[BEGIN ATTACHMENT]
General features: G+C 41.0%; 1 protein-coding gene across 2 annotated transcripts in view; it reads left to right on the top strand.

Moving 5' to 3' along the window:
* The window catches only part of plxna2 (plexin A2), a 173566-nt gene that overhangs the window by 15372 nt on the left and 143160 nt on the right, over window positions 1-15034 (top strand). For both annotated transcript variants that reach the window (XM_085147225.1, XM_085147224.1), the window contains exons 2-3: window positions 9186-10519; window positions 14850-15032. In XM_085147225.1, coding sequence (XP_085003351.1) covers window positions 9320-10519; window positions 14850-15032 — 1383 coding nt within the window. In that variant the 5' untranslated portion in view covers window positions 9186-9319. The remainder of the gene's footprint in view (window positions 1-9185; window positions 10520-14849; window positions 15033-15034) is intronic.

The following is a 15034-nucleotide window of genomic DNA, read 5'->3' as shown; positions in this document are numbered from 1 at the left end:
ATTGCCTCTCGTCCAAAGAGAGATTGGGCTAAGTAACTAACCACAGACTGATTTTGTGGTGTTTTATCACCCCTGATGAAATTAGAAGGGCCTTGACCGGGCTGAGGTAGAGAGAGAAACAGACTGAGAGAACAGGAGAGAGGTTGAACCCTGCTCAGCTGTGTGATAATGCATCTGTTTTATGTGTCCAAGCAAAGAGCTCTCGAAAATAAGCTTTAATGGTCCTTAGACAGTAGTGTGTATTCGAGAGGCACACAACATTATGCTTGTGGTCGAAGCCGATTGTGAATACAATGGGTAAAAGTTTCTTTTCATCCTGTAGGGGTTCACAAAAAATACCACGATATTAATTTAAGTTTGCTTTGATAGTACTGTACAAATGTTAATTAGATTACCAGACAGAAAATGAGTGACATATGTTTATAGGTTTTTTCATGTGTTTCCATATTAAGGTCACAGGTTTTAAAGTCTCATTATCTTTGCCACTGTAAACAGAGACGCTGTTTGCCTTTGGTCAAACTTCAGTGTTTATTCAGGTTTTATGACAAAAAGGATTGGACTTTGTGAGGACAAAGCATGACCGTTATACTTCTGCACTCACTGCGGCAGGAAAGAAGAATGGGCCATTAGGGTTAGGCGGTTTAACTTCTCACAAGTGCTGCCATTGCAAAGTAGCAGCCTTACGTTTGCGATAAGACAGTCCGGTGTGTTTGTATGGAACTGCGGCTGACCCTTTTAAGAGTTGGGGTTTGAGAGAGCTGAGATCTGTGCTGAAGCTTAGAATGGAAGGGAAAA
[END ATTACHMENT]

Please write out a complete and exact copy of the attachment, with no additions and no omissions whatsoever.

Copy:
General features: G+C 41.0%; 1 protein-coding gene across 2 annotated transcripts in view; it reads left to right on the top strand.

Moving 5' to 3' along the window:
* The window catches only part of plxna2 (plexin A2), a 173566-nt gene that overhangs the window by 15372 nt on the left and 143160 nt on the right, over window positions 1-15034 (top strand). For both annotated transcript variants that reach the window (XM_085147225.1, XM_085147224.1), the window contains exons 2-3: window positions 9186-10519; window positions 14850-15032. In XM_085147225.1, coding sequence (XP_085003351.1) covers window positions 9320-10519; window positions 14850-15032 — 1383 coding nt within the window. In that variant the 5' untranslated portion in view covers window positions 9186-9319. The remainder of the gene's footprint in view (window positions 1-9185; window positions 10520-14849; window positions 15033-15034) is intronic.

The following is a 15034-nucleotide window of genomic DNA, read 5'->3' as shown; positions in this document are numbered from 1 at the left end:
ATTGCCTCTCGTCCAAAGAGAGATTGGGCTAAGTAACTAACCACAGACTGATTTTGTGGTGTTTTATCACCCCTGATGAAATTAGAAGGGCCTTGACCGGGCTGAGGTAGAGAGAGAAACAGACTGAGAGAACAGGAGAGAGGTTGAACCCTGCTCAGCTGTGTGATAATGCATCTGTTTTATGTGTCCAAGCAAAGAGCTCTCGAAAATAAGCTTTAATGGTCCTTAGACAGTAGTGTGTATTCGAGAGGCACACAACATTATGCTTGTGGTCGAAGCCGATTGTGAATACAATGGGTAAAAGTTTCTTTTCATCCTGTAGGGGTTCACAAAAAATACCACGATATTAATTTAAGTTTGCTTTGATAGTACTGTACAAATGTTAATTAGATTACCAGACAGAAAATGAGTGACATATGTTTATAGGTTTTTTCATGTGTTTCCATATTAAGGTCACAGGTTTTAAAGTCTCATTATCTTTGCCACTGTAAACAGAGACGCTGTTTGCCTTTGGTCAAACTTCAGTGTTTATTCAGGTTTTATGACAAAAAGGATTGGACTTTGTGAGGACAAAGCATGACCGTTATACTTCTGCACTCACTGCGGCAGGAAAGAAGAATGGGCCATTAGGGTTAGGCGGTTTAACTTCTCACAAGTGCTGCCATTGCAAAGTAGCAGCCTTACGTTTGCGATAAGACAGTCCGGTGTGTTTGTATGGAACTGCGGCTGACCCTTTTAAGAGTTGGGGTTTGAGAGAGCTGAGATCTGTGCTGAAGCTTAGAATGGAAGGGAAAA